A South Korean soldier stands guard at the Joint Security Area inside the Demilitarized Zone, May 9, 2023.

A South Korean soldier stands guard at the Joint Security Area inside the Demilitarized Zone, May 9, 2023. (David Choi/Stars and Stripes)

CAMP HUMPHREYS, South Korea — Around 20 North Korean troops briefly crossed into the southern portion of the Demilitarized Zone over the weekend, prompting South Korean forces to warn the intruders by firing shots and using loudspeakers, the South’s military announced Tuesday.

The North Korean troops who crossed the Military Demarcation Line at 12:30 p.m. Sunday “immediately” went back to their side of the border after the warnings, the Joint Chiefs of Staff said in a text message to reporters.

The border is covered with overgrown trees and other vegetation, making signs denoting the boundary difficult to see, South Korean army Col. Lee Sung-jun said during a news conference Tuesday. Some of the North Koreans were carrying “work tools,” he said, but declined to elaborate.

No unusual activity from North Korea was detected immediately after the incident, Lee added. The DMZ’s boundaries and the Military Demarcation Line — the actual border between the two Koreas — were established during armistice agreement negotiations to pause the 1950-53 Korean War.

The DMZ’s buffer stretches 150 miles across the peninsula and has a width of roughly 2 1/2 miles.

U.N. Command, which is responsible for upholding the armistice agreement between the two countries, did not immediately respond to a request for comment Tuesday.

The incident comes amid an uptick in tensions between North and South. On Sunday, the South’s Ministry of National Defense resumed broadcasting propaganda messages through loudspeakers deployed at the border in response to the North sending around 1,300 balloons carrying trash to the South.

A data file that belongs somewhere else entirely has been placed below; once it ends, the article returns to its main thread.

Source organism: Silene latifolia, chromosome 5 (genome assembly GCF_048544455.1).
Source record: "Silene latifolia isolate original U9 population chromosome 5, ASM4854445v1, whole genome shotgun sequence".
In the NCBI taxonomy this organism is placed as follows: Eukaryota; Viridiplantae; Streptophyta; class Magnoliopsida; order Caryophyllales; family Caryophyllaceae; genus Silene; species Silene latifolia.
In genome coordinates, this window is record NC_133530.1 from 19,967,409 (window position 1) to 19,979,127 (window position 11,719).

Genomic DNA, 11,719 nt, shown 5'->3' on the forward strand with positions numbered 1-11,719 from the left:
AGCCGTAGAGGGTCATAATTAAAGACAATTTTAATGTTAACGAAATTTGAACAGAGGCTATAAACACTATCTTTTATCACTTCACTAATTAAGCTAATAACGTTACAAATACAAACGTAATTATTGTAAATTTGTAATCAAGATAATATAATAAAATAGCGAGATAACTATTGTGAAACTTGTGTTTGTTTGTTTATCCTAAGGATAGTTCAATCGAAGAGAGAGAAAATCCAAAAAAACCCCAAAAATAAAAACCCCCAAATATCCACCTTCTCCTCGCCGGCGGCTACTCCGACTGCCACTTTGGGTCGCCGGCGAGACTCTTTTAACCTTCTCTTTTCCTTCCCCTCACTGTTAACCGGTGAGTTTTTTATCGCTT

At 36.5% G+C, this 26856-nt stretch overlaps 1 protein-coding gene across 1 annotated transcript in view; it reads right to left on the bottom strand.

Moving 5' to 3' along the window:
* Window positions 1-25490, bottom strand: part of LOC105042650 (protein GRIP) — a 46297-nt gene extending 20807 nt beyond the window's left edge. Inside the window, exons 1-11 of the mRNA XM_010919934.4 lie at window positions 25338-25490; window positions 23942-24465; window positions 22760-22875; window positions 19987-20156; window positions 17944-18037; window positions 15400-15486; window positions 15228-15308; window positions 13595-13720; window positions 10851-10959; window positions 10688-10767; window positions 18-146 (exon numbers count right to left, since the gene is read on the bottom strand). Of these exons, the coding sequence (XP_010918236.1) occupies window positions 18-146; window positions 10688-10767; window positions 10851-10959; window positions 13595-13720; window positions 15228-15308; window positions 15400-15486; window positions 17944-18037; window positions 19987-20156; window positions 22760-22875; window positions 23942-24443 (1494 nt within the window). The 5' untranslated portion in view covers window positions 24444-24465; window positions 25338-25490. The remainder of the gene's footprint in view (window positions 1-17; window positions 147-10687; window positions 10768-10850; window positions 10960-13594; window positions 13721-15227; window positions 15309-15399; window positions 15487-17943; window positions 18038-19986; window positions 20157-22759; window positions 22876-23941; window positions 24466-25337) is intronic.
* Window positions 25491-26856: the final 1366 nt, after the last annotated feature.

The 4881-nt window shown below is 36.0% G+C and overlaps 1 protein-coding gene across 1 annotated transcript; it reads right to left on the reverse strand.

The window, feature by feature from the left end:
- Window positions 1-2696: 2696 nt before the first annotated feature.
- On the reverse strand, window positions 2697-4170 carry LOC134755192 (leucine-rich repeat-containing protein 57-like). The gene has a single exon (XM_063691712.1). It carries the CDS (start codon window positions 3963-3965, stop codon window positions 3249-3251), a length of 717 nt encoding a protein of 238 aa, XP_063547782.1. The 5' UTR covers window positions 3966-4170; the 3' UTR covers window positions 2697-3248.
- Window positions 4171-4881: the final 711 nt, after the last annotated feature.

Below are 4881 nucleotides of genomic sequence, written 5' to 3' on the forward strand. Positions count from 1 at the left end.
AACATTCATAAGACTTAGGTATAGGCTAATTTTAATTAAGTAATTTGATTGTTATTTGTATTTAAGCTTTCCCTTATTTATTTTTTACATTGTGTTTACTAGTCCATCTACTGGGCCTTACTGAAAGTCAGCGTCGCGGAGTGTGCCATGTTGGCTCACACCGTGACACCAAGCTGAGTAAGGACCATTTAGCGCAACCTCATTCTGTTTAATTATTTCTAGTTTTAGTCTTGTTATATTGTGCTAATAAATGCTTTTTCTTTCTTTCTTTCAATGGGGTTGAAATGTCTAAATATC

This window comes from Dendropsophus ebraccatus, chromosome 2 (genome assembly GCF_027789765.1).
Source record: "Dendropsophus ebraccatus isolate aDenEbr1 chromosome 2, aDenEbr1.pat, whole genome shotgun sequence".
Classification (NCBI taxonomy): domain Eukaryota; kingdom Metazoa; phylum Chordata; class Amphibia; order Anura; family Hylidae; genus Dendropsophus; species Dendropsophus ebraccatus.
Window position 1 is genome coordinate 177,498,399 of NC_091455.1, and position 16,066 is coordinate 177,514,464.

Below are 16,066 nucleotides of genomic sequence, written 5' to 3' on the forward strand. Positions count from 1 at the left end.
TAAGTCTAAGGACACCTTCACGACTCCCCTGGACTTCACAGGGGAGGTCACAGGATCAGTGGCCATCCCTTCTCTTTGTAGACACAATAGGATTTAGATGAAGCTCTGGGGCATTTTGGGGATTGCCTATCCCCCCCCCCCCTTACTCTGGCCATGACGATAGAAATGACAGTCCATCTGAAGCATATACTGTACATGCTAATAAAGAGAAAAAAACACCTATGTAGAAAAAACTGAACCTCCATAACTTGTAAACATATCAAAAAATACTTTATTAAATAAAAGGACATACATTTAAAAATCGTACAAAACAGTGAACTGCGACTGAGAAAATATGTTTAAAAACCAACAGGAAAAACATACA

The North’s state-run Korean Central News Agency reported the balloon campaign was in response to South Korean human rights groups who sent their own balloons carrying cash and household goods in hopes they reach struggling civilians. The broadcasts were paused Monday and there were unspecified indications that the North was reinstalling loudspeakers on its side of the border, the Joint Chiefs announced that day.

Gunfire is not unheard of within the heavily fortified DMZ.

On Jan. 28, 2023, a South Korean soldier accidentally fired four rounds from a KR-6 heavy machine gun during training; the rounds were believed to have landed several hundred yards south of the demarcation line, the military said at the time.

Three years earlier, North and South Korean troops exchanged gunfire between their guard posts near the border. A U.N. Command investigation was unable to determine whether North Korean forces negligently discharged their weapons; however, it found both Koreas violated the armistice agreement by firing their weapons across the border.

Kim Yo Jong, sister of North Korean leader Kim Jong Un and a senior party official, warned Monday of a “new counteraction” if the South’s military broadcasts and civilian balloons continued to transit Pyongyang’s airwaves.

“[South Korea] will suffer a bitter embarrassment of picking up waste paper without rest and it will be its daily work,” she said in a KCNA statement. “I sternly warn Seoul to stop at once the dangerous act of bringing the further confrontation crisis and discipline itself.”

David Choi is based in South Korea and reports on the U.S. military and foreign policy. He served in the U.S. Army and California Army National Guard. He graduated from the University of California, Los Angeles.

Sign Up for Daily Headlines

Sign up to receive a daily email of today's top military news stories from Stars and Stripes and top news outlets from around the world.

Sign Up Now